Academic journal article Social Work

Assessing and Changing Self-Concept: Guidelines from the Memory System

Academic journal article Social Work

Assessing and Changing Self-Concept: Guidelines from the Memory System

Article excerpt

|Regarding the self-concept:~ What began as an apparently singular, static, lump-like entity has become a multi-dimensional, multi-faceted dynamic structure that is systematically implicated in all aspects of social information processing.

H. Markus and E. Wurf, 1987

Adding to a long-standing appreciation of the enormously influential role of the self-concept in our individual constructions of reality, the epigraph reflects significant changes in our understanding of the forms that role takes. Earlier work has discussed the difficulties in concretely grounding and operationalizing the elusive self-concept as well as the limitations imposed when such a central feature of social functioning remains vaguely defined (Nurius, 1989, 1993). Recent advances in allied fields regarding understanding of the human memory system provide promising approaches to better understanding the self-concept.

This article extends prior work by focusing on implications for self-concept change and interventions designed to facilitate therapeutic self-concept change goals. Although the clinical focus of this article is the self-concept, the linkages described here generalize to many other clinical loci as well. Memory structures and processes related to self-identity information function in essentially the same fashion as do memory structures and processes related to other types of information about the person or about his or her social world. Thus, change goals that involve developing substantially new memory structures or working differently with memory structures, such as enhancing problem-solving, coping, and relapse prevention patterns, can apply many of the recommendations offered here.

Architecture of Memory

As seen in Figure 1, human memory is a highly interactive system. Long-term memory is what most people think of when we speak of memory, and two types are distinguished: declarative and procedural. Declarative memory consists of general knowledge about oneself and the world (semantic memory), which has a great deal of overlap with other people's general knowledge, and very specific autobiographical memories gleaned from one's own experiences and subjective introspection (episodic memory). In contrast to the "knowing about" type of declarative knowledge, procedural memory consists of "knowing how" knowledge--the skills, rules, and strategies for doing things. The physical form that memory structures take is referred to as schemas or schemata.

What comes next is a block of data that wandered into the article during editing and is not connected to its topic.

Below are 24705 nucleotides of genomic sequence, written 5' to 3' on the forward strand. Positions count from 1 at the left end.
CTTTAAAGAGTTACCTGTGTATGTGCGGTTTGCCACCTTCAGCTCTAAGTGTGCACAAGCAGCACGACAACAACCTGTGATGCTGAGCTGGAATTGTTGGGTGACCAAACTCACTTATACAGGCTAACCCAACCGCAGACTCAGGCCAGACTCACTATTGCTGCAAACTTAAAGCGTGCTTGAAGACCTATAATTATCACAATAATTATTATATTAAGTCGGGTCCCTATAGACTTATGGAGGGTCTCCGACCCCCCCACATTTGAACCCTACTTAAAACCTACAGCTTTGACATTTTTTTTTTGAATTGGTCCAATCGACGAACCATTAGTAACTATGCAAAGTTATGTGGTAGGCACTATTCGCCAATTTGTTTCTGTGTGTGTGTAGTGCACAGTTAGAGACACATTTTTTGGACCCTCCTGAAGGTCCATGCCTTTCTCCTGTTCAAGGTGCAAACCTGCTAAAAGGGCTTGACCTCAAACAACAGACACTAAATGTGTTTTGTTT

Short-term memory is often referred to as active or working memory to denote that it is the portion of our total memory store that has been activated and is presently dominant in our awareness and cognitive "work space." Because we do not have simultaneous access to all of our memories related to our sense of self, our concept of the moment derives largely from that subset of self-schemata currently salient in working memory, that is, our working self-concept. The sensory perceptual system serves as the conduit for our memory system to the outside world and works closely with the "executive controller," which is actually a metaphor for the numerous communication and interchange processes among the memory components.

We tend to develop habits with respect to which of these processes we rely on and how we use them. Memory functioning that has become highly patterned and automatic is referred to as mindless or unconscious processing. Under such conditions we tend to overlook, ignore, or discount data in our environment, and memory functioning becomes highly concept driven (that is, we use our memories to fill in the information gaps, to make inferences and predictions). It is beyond the scope of this article to provide a detailed discussion of consciousness, including distinctions among preconscious, unconscious, and mindless information access and processing. A more apt, although more cumbersome, term for "mindlessness" may be "awarelessness," that is, a relatively low degree of mental alertness and attentiveness to the stimuli at hand. …

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